As of June 2003 the agreement appeared to be dissolving. The LTTE claimed the government has done little to address rebel concerns and deliver on the promises made during the six rounds of peace talks. The LTTE wanted to draft an independent Tamil administration, while the Sri Lankan government was willing to go only as far as granting financial autonomy. The impasse came as involved parties planned to meet in Tokyo for a Sri Lankan financial aid conference. The international community strongly supported this effort, pledging large amounts of development support, and at Tokyo in June 2003 promised some $4.5 billion over three years...but conditional on progress in the peace process.

Trouble was already brewing, however. The Tigers were unable to attend the Washington preparatory conference for Tokyo because of their terrorist status. In April 2003 they suspended participation in the peace talks, complaining that the GSL was hindering development efforts in Tamil areas. They claimed that because of this situation, they would only return to talks to discuss setting up a (Tiger-run) interim administration, and would only discuss final issues after such an administration was up and running. They boycotted the Tokyo Conference. Still, people remained hopeful. The GSL presented its ideas on an interim administration, and the Tigers promised to come up with their own proposal.

The Tigers in fact presented their proposal for an Interim Self-Governing Administration (ISGA) on October 31, 2003. The proposal went far beyond anything which could be described as a federal system, and was clearly unacceptable. But the Tigers expressed a willingness to negotiate. At this point southern domestic politics intervened.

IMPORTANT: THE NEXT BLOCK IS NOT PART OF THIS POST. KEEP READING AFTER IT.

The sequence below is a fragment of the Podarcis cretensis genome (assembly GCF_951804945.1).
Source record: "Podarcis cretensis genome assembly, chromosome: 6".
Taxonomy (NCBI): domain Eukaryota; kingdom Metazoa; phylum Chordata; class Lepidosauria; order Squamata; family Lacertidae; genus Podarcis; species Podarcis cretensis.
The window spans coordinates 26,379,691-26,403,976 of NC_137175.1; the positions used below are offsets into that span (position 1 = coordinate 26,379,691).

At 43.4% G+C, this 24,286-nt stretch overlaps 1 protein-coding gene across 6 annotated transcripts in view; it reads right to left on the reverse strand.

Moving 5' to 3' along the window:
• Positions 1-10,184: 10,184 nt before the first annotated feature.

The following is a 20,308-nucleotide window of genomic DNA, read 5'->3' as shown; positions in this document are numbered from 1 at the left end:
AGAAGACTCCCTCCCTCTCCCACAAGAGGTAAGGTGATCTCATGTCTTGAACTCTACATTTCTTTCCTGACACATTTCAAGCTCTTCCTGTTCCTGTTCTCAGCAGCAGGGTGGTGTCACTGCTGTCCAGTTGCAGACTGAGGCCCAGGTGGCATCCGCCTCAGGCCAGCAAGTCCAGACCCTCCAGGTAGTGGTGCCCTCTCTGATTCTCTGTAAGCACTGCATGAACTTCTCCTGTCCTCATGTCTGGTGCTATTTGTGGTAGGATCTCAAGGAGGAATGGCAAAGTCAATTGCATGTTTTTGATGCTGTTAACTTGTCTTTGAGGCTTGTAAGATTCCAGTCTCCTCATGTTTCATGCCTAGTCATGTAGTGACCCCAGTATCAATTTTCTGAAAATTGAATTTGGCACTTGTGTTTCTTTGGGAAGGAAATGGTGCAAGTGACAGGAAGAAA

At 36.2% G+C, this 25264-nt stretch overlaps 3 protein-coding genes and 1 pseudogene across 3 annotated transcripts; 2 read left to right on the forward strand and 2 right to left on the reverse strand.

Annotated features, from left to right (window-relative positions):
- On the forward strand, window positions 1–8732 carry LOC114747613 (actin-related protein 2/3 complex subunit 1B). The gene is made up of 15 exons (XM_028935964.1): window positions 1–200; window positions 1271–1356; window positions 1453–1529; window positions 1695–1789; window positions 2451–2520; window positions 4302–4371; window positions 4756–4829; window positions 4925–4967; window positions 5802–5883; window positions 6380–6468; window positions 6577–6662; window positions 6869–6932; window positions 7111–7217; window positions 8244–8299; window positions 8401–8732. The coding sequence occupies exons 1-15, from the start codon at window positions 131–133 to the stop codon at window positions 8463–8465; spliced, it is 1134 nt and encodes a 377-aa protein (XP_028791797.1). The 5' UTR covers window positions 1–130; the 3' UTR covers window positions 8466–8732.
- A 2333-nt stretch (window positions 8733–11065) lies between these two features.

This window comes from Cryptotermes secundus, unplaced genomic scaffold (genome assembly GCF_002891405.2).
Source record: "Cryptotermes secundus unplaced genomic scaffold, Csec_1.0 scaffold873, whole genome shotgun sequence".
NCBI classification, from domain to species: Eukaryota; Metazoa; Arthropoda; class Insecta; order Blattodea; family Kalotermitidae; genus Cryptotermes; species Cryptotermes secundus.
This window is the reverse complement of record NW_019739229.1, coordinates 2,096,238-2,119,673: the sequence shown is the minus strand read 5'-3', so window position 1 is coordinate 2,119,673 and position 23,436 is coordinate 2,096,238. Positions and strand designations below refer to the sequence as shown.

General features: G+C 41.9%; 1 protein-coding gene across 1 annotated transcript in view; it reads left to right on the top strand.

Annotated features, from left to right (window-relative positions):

While Ranil Wickremasinghe had taken over as Prime Minister in 2001, his arch-rival Chandrika Bandaranaike Kumaratunga remained in the powerful Executive Presidency. The president and prime minister were of different parties, and in Sri Lanka they were elected separately. Ignored and humiliated by Ranil and his colleagues, she struck back on 03 November 2003, taking over for herself three Ministries, including the crucial Defense Ministry. Now that the president was in control of the defense ministry, analysts said it was unclear if the president was in charge of the peace plan or if it remained in the hands of the prime minister. Given the president's hard-line approach to peace negotiations, her actions cast doubt on whether the nearly two-year-old ceasefire with Tamil Tiger rebels from would hold.

The Norwegians said the peace process could only continue once it was clear who is in charge. But they continued to supervise the fragile ceasefire. The rebels said the political bickering in Colombo was undermining the truce, and asked the international community to put pressure on the government to resume negotiations.